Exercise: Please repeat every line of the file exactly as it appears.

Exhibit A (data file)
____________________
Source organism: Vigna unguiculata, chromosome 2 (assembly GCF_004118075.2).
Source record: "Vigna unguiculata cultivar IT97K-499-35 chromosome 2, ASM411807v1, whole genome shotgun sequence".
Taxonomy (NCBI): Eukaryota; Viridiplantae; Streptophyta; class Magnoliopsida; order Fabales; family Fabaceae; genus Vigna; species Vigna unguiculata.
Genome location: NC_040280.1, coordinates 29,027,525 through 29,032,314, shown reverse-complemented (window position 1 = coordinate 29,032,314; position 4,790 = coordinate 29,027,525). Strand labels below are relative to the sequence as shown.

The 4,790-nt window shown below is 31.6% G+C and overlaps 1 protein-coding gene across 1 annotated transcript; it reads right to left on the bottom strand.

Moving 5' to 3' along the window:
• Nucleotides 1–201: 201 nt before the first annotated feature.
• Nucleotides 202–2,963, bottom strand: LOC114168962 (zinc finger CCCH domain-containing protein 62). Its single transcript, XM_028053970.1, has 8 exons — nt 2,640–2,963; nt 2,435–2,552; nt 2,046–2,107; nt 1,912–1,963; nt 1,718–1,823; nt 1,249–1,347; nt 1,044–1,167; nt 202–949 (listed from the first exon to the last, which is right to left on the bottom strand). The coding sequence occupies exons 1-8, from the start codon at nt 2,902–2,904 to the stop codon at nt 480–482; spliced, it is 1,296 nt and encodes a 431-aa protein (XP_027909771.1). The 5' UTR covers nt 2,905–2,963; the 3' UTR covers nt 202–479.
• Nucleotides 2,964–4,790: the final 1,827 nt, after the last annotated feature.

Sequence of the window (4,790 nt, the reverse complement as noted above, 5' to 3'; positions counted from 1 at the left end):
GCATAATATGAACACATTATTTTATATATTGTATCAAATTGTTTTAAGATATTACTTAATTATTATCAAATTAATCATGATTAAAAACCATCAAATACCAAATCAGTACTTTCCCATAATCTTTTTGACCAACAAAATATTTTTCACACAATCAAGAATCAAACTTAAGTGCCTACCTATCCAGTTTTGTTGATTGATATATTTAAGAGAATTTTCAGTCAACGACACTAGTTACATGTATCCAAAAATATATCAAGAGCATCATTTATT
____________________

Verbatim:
Source organism: Vigna unguiculata, chromosome 2 (assembly GCF_004118075.2).
Source record: "Vigna unguiculata cultivar IT97K-499-35 chromosome 2, ASM411807v1, whole genome shotgun sequence".
Taxonomy (NCBI): Eukaryota; Viridiplantae; Streptophyta; class Magnoliopsida; order Fabales; family Fabaceae; genus Vigna; species Vigna unguiculata.
Genome location: NC_040280.1, coordinates 29,027,525 through 29,032,314, shown reverse-complemented (window position 1 = coordinate 29,032,314; position 4,790 = coordinate 29,027,525). Strand labels below are relative to the sequence as shown.

The 4,790-nt window shown below is 31.6% G+C and overlaps 1 protein-coding gene across 1 annotated transcript; it reads right to left on the bottom strand.

Moving 5' to 3' along the window:
• Nucleotides 1–201: 201 nt before the first annotated feature.
• Nucleotides 202–2,963, bottom strand: LOC114168962 (zinc finger CCCH domain-containing protein 62). Its single transcript, XM_028053970.1, has 8 exons — nt 2,640–2,963; nt 2,435–2,552; nt 2,046–2,107; nt 1,912–1,963; nt 1,718–1,823; nt 1,249–1,347; nt 1,044–1,167; nt 202–949 (listed from the first exon to the last, which is right to left on the bottom strand). The coding sequence occupies exons 1-8, from the start codon at nt 2,902–2,904 to the stop codon at nt 480–482; spliced, it is 1,296 nt and encodes a 431-aa protein (XP_027909771.1). The 5' UTR covers nt 2,905–2,963; the 3' UTR covers nt 202–479.
• Nucleotides 2,964–4,790: the final 1,827 nt, after the last annotated feature.

Sequence of the window (4,790 nt, the reverse complement as noted above, 5' to 3'; positions counted from 1 at the left end):
GCATAATATGAACACATTATTTTATATATTGTATCAAATTGTTTTAAGATATTACTTAATTATTATCAAATTAATCATGATTAAAAACCATCAAATACCAAATCAGTACTTTCCCATAATCTTTTTGACCAACAAAATATTTTTCACACAATCAAGAATCAAACTTAAGTGCCTACCTATCCAGTTTTGTTGATTGATATATTTAAGAGAATTTTCAGTCAACGACACTAGTTACATGTATCCAAAAATATATCAAGAGCATCATTTATT